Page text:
> ontological realities (following the work of someone like John Law in
> _After Method_) with different political implications.
> nick
> Ricardo Dominguez wrote:
>> Hola all and Brooke,
>> I really enjoyed "undesigning" poster Brooke and it would be really  
>> great
>> to slip into classrooms from pre-k to post-grad spaces. (I will  
>> work on
>> that.)
>> I do think that the tactical re-engineering is an important gesture  
>> and
>> one that has been important in my thinking since I first encountered
>> the community research initiatives that ACT UP/SF - Golden Gate  
>> established
>> in late 80's as a response to the viral politics of therapeutic  
>> state at
>> the time.
>> And by creating a "hactivating design" gesture of smashing popular
>> toothpaste with the politics of the question that can become viral  
>> - which
>> at the core of its performative matrix is that anyone can do it.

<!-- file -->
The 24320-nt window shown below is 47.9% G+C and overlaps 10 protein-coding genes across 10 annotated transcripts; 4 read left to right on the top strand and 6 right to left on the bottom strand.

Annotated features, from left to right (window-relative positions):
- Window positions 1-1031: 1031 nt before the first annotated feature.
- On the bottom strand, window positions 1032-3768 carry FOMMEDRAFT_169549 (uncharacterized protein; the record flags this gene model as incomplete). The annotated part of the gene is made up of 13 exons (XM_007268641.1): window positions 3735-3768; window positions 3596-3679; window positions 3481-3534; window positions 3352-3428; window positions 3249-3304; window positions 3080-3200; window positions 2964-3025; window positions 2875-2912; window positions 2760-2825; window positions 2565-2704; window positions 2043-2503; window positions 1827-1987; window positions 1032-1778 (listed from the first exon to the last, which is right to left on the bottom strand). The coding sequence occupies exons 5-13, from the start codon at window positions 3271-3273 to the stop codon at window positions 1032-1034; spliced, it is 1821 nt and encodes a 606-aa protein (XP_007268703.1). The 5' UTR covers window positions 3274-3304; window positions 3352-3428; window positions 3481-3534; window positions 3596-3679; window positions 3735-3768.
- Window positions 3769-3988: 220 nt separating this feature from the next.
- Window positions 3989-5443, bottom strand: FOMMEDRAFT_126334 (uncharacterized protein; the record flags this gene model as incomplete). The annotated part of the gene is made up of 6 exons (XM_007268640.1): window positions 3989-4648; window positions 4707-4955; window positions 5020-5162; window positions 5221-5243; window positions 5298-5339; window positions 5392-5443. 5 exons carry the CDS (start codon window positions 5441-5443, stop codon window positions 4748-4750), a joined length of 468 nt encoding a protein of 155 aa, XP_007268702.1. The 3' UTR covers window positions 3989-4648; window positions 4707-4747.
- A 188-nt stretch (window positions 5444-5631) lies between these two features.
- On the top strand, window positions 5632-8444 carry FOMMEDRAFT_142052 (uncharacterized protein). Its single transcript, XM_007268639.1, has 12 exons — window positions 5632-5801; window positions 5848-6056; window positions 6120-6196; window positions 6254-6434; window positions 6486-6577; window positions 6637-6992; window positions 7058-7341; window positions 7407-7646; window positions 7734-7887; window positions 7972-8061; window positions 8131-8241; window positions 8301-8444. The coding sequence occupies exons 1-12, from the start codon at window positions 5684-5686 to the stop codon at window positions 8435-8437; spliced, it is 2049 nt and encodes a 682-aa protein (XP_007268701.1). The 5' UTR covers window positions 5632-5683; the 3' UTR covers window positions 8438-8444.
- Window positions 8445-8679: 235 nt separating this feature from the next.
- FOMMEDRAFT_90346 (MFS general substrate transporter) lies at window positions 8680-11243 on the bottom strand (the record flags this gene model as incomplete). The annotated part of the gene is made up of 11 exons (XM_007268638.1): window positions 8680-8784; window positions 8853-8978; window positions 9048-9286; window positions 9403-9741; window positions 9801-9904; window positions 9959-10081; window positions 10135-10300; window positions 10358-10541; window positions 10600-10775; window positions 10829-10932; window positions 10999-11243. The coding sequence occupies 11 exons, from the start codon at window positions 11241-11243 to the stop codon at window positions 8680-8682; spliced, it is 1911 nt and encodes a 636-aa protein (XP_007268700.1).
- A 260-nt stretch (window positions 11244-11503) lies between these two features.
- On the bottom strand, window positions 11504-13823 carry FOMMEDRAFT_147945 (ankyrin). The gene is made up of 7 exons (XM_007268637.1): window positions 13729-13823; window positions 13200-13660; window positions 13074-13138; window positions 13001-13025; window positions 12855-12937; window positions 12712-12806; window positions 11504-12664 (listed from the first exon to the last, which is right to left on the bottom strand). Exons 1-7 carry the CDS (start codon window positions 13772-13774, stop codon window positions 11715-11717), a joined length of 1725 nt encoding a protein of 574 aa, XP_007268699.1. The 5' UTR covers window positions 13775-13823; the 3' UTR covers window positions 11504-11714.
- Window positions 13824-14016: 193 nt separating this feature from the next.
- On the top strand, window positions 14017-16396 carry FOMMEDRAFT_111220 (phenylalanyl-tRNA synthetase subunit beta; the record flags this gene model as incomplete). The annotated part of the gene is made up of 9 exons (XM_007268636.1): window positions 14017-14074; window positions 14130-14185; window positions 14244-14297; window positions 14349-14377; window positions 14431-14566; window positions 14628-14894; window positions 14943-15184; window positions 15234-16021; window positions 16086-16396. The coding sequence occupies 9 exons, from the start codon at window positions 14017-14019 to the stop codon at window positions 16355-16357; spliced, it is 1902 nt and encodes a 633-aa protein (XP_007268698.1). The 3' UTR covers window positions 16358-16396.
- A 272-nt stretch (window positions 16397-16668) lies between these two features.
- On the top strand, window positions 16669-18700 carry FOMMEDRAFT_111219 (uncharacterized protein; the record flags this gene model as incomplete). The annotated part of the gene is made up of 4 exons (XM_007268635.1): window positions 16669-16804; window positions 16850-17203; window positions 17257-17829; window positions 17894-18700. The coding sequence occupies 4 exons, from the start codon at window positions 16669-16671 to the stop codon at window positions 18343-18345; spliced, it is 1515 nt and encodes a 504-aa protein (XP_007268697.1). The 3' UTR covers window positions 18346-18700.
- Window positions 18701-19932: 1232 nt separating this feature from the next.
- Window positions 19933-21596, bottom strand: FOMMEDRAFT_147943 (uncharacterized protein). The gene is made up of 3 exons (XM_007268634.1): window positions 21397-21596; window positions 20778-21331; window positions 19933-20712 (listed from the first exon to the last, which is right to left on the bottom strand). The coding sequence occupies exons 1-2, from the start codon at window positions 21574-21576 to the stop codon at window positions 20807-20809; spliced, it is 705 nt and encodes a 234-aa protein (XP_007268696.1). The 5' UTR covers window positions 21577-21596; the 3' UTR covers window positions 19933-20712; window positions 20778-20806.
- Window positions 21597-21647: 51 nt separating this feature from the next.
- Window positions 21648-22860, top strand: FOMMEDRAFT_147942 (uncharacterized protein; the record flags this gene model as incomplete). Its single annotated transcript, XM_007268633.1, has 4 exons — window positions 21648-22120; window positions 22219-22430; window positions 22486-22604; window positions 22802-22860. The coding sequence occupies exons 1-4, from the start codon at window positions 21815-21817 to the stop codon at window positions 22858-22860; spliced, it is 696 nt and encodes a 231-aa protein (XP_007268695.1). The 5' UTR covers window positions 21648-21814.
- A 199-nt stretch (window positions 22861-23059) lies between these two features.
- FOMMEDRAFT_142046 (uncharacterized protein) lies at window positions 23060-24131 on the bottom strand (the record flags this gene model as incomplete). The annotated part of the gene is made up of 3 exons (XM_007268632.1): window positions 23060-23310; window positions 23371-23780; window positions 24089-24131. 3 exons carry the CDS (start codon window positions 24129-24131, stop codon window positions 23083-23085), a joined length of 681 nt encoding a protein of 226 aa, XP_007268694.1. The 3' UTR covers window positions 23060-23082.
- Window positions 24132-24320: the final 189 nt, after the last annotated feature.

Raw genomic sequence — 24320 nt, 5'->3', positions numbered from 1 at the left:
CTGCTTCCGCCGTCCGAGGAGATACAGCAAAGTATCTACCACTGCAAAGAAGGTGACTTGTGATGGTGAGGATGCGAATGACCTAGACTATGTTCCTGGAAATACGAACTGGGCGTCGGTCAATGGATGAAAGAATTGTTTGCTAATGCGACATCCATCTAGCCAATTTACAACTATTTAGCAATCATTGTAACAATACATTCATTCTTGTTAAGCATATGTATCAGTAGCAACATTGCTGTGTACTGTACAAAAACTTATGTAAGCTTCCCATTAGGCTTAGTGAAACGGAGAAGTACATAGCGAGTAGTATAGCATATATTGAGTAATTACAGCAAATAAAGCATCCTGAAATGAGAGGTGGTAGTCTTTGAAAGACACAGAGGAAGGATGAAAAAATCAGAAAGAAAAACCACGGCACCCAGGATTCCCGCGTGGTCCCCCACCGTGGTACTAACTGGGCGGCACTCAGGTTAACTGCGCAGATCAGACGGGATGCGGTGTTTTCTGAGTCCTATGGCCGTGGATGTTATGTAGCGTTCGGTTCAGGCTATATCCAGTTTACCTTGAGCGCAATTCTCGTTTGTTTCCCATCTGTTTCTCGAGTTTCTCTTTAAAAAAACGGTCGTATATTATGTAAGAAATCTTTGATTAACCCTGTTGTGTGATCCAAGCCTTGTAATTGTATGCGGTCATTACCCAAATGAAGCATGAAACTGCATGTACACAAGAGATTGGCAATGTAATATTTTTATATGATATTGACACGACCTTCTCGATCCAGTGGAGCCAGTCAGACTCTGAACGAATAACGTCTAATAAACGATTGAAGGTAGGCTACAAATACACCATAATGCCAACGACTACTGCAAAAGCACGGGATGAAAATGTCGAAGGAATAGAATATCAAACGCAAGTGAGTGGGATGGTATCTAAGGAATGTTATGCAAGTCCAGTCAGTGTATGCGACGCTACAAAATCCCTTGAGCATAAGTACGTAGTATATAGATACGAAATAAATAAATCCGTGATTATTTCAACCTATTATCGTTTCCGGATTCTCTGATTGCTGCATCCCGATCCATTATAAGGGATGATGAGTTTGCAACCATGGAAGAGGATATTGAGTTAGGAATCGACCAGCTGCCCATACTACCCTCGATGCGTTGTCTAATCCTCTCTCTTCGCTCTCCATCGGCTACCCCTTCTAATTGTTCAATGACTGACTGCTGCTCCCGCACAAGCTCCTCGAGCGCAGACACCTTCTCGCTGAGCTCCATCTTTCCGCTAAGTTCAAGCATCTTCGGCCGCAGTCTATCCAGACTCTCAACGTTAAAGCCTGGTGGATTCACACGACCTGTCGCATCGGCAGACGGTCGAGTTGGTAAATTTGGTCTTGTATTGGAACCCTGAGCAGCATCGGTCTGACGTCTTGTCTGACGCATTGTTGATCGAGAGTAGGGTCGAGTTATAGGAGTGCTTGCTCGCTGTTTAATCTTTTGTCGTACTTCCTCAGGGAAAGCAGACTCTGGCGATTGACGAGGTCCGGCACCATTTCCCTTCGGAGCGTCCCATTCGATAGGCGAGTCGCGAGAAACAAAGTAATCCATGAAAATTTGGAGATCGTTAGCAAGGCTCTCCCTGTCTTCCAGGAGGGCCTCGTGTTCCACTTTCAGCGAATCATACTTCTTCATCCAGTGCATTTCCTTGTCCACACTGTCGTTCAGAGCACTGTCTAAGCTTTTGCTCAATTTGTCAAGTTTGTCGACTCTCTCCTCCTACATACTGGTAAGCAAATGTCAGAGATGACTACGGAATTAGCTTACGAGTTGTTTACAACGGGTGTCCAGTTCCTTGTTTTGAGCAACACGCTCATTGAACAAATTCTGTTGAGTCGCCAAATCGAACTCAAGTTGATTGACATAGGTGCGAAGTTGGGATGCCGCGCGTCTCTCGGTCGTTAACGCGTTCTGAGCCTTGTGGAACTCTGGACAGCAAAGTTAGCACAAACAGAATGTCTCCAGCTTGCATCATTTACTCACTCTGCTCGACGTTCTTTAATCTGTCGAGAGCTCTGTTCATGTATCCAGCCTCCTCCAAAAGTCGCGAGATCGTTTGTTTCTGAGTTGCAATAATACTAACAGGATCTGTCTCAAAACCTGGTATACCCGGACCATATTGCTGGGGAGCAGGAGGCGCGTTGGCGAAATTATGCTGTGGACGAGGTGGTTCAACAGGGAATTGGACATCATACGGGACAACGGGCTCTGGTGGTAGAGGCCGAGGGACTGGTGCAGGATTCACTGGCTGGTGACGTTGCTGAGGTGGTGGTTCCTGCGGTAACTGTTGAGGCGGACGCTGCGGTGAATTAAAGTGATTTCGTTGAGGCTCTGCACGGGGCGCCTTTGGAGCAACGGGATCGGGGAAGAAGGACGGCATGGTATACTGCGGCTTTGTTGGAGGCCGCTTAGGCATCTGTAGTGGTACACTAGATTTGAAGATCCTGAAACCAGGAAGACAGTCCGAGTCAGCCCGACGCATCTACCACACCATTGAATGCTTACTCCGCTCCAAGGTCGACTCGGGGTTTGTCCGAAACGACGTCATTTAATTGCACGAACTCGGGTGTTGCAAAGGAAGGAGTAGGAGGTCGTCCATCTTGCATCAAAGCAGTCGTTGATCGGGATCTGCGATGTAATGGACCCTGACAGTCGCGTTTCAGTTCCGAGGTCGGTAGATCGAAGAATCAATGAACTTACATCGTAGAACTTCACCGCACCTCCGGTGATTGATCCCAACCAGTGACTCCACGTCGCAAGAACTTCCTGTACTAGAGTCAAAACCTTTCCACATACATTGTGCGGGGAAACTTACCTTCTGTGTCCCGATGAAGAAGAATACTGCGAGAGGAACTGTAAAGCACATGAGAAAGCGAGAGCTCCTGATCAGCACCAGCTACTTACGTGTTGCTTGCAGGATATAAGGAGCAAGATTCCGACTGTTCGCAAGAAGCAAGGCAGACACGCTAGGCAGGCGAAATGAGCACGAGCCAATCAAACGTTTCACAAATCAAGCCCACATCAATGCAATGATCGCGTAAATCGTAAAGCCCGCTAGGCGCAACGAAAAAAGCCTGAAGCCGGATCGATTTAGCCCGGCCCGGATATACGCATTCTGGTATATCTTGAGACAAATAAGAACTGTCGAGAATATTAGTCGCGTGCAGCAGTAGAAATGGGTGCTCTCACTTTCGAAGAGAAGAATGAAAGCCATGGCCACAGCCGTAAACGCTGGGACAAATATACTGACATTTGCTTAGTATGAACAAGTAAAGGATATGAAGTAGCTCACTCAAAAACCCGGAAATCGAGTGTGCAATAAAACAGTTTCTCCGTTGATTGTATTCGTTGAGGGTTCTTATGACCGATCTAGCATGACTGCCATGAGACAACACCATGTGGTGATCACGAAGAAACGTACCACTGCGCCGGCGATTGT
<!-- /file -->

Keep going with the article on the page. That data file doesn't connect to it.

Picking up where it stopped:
>> Now that
>> I have a young son everything becomes amplified in terms of  
>> toxicities at
>> all levels. We are encountering particle capitalism(s) clouds at  
>> every
>> scale of being. Which, is an important theme for the *particle  
>> group* as
>> well (http://pitmm.net).
>> As, part of video mediation on Open Fabrication systems, the  
>> attempted to
>> bring together EDT/*particle group* and the other gestures that
>> criss-crossed each other under the sign of “science of the oppressed”
>> (which I came to understand came from Monique Wittig – really  
>> fantastico)
>> - here is a section of the text that I thought might fall into the  
>> sphere
>> of “hactivating design”:
>> [science of the oppressed and garageScience]